(F) 32 Mott Street site of the former Quong Yuen Shing General Store
From 1891 to 2003, this was the site of the longest continuously family-operated store in Chinatown. The store was opened by a man named Lok Lee and was more than just a place to buy goods. It served as social center of sorts, a place where Chinese immigrants could come to talk, where illiterate immigrants could get assistance from literate immigrants to write letters back home, or to rent a bed by the night in the back of the store. In 2003, the General Store closed due to the effects of 9/11. The proximity of Chinatown to the Twin Towers resulted in street closures in the area, cutting off much business to Chinatown. With the Chinatown economy now in recovery, new owners have opened up a gift shop at the location.
(G) Aji Ichiban Candy Store 37 Mott Street
Despite the Japanese name, this Chinese chain of candy stores sells hundreds of kinds of Asian and Western candies and dried fruits, nuts, jerky, seafood and a fabulous selection of all things gummy! There are small sample dishes next to most items – we recommend you sample the pre-served rose petal, a wasabi peanut and the candied baby-crab. Watch the video below to see what you could get at this location.
(H) Pell Street
This narrow colorful street, lined with 100 year old brick tenement apartment buildings, small storefronts and awnings and flags with Chinese writing is a favorite locale among photographers and filmmakers, as no street more than Pell screams out “This is Chinatown!” Due to the numerous barber shops and hair salons, locals sometimes refer to Pell Street as ‘Barbershop Alley’. By the early 20th century, like many of the smaller streets branching off of Mott Street, Pell Street had its share of vice in the form of brothels, gambling houses, gang hideouts and opium dens, two of which were located at 11 and 13 Pell.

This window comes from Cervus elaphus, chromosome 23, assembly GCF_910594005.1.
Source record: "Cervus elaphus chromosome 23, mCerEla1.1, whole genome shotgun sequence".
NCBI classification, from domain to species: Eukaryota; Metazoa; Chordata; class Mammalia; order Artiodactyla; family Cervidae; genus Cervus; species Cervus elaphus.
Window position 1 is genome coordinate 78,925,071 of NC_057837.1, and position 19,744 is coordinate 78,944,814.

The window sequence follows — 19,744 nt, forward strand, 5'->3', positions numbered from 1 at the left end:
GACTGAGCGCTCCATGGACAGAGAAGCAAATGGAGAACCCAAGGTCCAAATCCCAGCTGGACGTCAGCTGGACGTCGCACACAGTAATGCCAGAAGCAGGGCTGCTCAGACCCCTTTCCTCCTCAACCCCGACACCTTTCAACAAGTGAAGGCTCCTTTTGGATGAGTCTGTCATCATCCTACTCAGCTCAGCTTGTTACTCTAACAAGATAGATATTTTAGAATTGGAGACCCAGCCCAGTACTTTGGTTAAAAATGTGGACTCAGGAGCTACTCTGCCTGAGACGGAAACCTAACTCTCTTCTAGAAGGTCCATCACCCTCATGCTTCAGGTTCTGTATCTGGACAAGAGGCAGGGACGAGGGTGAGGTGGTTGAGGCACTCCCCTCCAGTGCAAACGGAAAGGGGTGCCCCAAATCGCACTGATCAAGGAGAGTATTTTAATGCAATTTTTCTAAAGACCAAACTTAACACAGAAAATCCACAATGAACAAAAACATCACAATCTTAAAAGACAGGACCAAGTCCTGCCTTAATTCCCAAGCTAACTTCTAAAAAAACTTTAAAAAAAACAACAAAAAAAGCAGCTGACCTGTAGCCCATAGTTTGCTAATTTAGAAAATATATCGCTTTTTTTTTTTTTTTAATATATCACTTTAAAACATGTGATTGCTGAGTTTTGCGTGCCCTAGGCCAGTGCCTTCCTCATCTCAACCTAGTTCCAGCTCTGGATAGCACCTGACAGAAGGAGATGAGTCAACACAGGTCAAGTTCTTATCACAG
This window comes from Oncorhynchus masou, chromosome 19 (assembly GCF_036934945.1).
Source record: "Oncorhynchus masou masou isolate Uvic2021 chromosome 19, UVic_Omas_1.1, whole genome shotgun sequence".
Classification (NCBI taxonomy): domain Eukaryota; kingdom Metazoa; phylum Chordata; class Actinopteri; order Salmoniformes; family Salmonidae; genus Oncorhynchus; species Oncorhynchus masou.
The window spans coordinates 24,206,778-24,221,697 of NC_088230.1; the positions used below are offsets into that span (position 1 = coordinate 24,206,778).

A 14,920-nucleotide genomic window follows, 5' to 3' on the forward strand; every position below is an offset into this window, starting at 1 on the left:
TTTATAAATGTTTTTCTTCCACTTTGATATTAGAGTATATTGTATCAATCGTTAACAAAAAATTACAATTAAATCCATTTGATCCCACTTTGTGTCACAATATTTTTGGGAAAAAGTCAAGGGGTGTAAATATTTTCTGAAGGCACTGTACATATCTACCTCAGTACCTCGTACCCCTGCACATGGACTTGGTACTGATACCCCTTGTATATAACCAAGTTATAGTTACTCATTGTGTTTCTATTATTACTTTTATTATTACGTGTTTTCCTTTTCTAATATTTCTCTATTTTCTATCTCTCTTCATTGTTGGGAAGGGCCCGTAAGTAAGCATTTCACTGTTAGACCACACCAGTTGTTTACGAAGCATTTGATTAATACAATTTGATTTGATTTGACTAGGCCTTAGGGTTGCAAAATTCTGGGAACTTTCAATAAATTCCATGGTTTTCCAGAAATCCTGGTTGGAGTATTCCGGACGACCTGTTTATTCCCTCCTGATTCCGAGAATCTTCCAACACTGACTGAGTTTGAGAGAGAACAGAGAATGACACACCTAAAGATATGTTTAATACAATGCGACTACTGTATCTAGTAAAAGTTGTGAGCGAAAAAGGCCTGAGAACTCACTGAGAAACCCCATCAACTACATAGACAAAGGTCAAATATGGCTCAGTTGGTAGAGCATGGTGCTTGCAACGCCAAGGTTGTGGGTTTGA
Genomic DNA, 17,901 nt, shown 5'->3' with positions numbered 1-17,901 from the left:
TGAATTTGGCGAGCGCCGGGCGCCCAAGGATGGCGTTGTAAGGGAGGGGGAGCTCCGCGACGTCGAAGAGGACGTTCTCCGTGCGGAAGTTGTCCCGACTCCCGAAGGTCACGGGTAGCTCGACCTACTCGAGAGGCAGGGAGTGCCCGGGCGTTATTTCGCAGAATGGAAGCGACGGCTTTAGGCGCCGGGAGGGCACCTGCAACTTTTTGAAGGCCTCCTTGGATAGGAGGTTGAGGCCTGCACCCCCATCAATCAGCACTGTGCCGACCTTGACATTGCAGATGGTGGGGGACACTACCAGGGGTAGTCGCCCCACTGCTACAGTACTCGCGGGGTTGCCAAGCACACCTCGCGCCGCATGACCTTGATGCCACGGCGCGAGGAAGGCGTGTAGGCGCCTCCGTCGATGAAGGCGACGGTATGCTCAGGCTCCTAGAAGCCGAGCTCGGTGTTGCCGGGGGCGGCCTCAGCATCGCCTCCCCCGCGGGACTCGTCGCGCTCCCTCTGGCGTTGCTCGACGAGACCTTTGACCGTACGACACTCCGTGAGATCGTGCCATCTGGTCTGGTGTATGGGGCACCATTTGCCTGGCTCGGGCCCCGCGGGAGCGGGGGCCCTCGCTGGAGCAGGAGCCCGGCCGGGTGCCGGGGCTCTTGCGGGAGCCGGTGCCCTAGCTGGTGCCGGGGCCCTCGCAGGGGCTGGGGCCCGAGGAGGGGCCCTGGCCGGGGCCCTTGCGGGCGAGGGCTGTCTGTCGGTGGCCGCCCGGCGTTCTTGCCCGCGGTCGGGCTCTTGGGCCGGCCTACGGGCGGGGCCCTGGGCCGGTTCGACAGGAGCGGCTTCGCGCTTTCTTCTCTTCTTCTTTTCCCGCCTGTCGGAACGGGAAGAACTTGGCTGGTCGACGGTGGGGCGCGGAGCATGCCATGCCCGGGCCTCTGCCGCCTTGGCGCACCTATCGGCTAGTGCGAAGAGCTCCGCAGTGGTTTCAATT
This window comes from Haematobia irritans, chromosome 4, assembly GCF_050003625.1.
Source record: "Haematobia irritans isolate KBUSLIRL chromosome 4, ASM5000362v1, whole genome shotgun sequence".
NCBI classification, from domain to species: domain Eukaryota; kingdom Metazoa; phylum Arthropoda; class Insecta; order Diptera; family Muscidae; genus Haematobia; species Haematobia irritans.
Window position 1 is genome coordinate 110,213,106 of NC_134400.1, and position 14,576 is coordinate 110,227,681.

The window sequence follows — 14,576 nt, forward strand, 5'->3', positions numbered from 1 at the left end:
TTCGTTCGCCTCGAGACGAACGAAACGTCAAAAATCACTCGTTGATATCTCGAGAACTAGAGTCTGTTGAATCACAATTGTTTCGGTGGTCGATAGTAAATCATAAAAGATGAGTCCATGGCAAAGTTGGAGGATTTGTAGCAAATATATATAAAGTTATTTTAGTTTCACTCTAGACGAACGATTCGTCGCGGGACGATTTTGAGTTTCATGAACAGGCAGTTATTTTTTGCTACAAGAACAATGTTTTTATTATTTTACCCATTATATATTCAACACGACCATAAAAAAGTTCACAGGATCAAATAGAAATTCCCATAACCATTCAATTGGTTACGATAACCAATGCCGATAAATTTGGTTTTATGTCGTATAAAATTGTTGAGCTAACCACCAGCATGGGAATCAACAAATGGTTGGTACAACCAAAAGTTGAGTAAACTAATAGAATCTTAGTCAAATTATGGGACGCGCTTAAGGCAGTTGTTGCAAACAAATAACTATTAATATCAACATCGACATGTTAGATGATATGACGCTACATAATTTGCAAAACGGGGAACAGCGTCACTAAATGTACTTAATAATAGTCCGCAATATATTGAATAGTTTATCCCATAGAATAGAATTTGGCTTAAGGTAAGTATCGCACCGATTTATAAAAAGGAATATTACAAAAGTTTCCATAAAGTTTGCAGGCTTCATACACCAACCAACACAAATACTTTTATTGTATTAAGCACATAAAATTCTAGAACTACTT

(I) Doyers Street and Nom Wah Tea Parlor
For such a small street, Doyers has big history. The street is named for Hendrik Doyer, an 18th-century Dutch immigrant who owned the land on which the street sits. He operated a distillery where the post office now stands. Doyers is an oddly curved street, the result of having been laid out prior to the City’s official street creation policy, the Commissioner’s Grid Plan of 1811 mandating that any new streets conform to the still existing grid pattern. Like Pell Street in the early 1900s, Doyers Street was a bed of vice as well as violence. Because of the number of shoot-outs, ambushes and murders in the battle for dominance between two rival tongs (gangs), the On Leong tong and the Hip Sing tong, Doyers and its infamous curve came to be known as “the Bloody Angle”.
The most famous spot on Doyers Street is the Nom Wah Tea Parlor, Chinatown’s first tea parlor, opened in 1920. The interior resembles an American coffee shop with vinyl booths and a counter with stools. Unlike other food establishments in early Chinatown with their exotic mysterious appearance, Nom Wah’s décor was familiar to non-Chinese diners and made it more enticing for people to come in and try this new type of food. Though the restaurant has had different owners of the years, the current owners have been involved with it since the 1940s. Read the news articles posted on the restaurants windows to learn about the family’s history and the hard times and good times the restaurant has endured over the decades.
(J) 5-7 Doyers Street site of the former the Chinese Theater
Also known as the Chinese Opera House, the very first Chinese-language theater in the United States east of San Francisco opened in this building in 1893 to meet the needs of a rapidly growing Chinese population. A trip to the theater became somewhat of a fad among cultured New Yorkers but in 1905 a vicious gun battle between the Hip Sings and the On Leongs erupted inside the theater leaving four people dead. The theater suffered greatly and eventually closed in 1901.
(K) Chatham Square
Prior to the birth of Chinatown in the late 1800s, Chatham Square was an open market. As the area became more and more Chinese at the run of the 20th century, the area around the square became seedier as flop houses and tattoo parlors cropped up. Today Chatham Square is viewed as the eastern hub of Chinatown, much like Columbus Park on the western border.
(L) Kimlau Memorial Arch
In 1962, this statue was erected by the American Legion and is dedicated to Chinese Americans who died fighting for democracy in World War II. The arch is named for Benjamin Ralph Kimlau, a Chinese-American lieutenant who lost his live when his plane was shot down during a mission in 1944.
(M) Statue of Lin Ze Xu
Chinatown was, until the second half of the 20th century, primarily Cantonese. But in the past few decades more and more Chinatown residents are from the Fuzhou province and the area east of Bowery, particularly East Broadway (known as “Fuzhou Street” and Eldridge Street are dominated by Fujianese owned shops. Thus it is no coincidence that Lin Ze Xu, a Chinese politician who fought to keep the opium trade out of China in the 1830s-40s, happens to be Fujianese. The statue was erected in 1997and is a source of pride for the Fujianese residents of the neighborhood.